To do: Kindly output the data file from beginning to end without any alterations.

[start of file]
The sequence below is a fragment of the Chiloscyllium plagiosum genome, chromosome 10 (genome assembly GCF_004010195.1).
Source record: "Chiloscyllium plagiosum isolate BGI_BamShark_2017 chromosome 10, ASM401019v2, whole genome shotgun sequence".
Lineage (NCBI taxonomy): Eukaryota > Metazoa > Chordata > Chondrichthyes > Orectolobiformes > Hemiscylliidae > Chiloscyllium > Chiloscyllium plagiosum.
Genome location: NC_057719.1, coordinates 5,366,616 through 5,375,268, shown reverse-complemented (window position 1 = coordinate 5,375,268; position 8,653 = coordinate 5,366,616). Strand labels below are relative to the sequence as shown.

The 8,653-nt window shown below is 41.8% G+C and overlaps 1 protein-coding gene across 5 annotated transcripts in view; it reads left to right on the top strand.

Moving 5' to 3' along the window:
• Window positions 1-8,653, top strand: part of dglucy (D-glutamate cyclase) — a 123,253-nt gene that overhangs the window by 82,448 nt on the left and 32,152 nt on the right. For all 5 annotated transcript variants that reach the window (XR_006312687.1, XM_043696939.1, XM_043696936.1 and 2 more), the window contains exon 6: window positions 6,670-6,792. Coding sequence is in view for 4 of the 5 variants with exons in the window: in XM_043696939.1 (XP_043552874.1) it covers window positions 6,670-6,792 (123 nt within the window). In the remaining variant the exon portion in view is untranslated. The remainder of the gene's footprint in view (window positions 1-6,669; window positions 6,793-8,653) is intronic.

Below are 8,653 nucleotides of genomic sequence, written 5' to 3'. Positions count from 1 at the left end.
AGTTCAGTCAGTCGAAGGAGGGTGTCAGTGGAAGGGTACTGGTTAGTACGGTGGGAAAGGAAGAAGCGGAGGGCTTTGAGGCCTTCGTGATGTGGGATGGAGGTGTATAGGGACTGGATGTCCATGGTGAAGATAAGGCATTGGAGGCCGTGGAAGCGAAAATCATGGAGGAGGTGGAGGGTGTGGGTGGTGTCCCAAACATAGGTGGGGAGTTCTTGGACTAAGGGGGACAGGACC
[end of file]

The sequence below is a fragment of the Chiloscyllium plagiosum genome, chromosome 10 (genome assembly GCF_004010195.1).
Source record: "Chiloscyllium plagiosum isolate BGI_BamShark_2017 chromosome 10, ASM401019v2, whole genome shotgun sequence".
Lineage (NCBI taxonomy): Eukaryota > Metazoa > Chordata > Chondrichthyes > Orectolobiformes > Hemiscylliidae > Chiloscyllium > Chiloscyllium plagiosum.
Genome location: NC_057719.1, coordinates 5,366,616 through 5,375,268, shown reverse-complemented (window position 1 = coordinate 5,375,268; position 8,653 = coordinate 5,366,616). Strand labels below are relative to the sequence as shown.

The 8,653-nt window shown below is 41.8% G+C and overlaps 1 protein-coding gene across 5 annotated transcripts in view; it reads left to right on the top strand.

Moving 5' to 3' along the window:
• Window positions 1-8,653, top strand: part of dglucy (D-glutamate cyclase) — a 123,253-nt gene that overhangs the window by 82,448 nt on the left and 32,152 nt on the right. For all 5 annotated transcript variants that reach the window (XR_006312687.1, XM_043696939.1, XM_043696936.1 and 2 more), the window contains exon 6: window positions 6,670-6,792. Coding sequence is in view for 4 of the 5 variants with exons in the window: in XM_043696939.1 (XP_043552874.1) it covers window positions 6,670-6,792 (123 nt within the window). In the remaining variant the exon portion in view is untranslated. The remainder of the gene's footprint in view (window positions 1-6,669; window positions 6,793-8,653) is intronic.

Below are 8,653 nucleotides of genomic sequence, written 5' to 3'. Positions count from 1 at the left end.
AGTTCAGTCAGTCGAAGGAGGGTGTCAGTGGAAGGGTACTGGTTAGTACGGTGGGAAAGGAAGAAGCGGAGGGCTTTGAGGCCTTCGTGATGTGGGATGGAGGTGTATAGGGACTGGATGTCCATGGTGAAGATAAGGCATTGGAGGCCGTGGAAGCGAAAATCATGGAGGAGGTGGAGGGTGTGGGTGGTGTCCCAAACATAGGTGGGGAGTTCTTGGACTAAGGGGGACAGGACC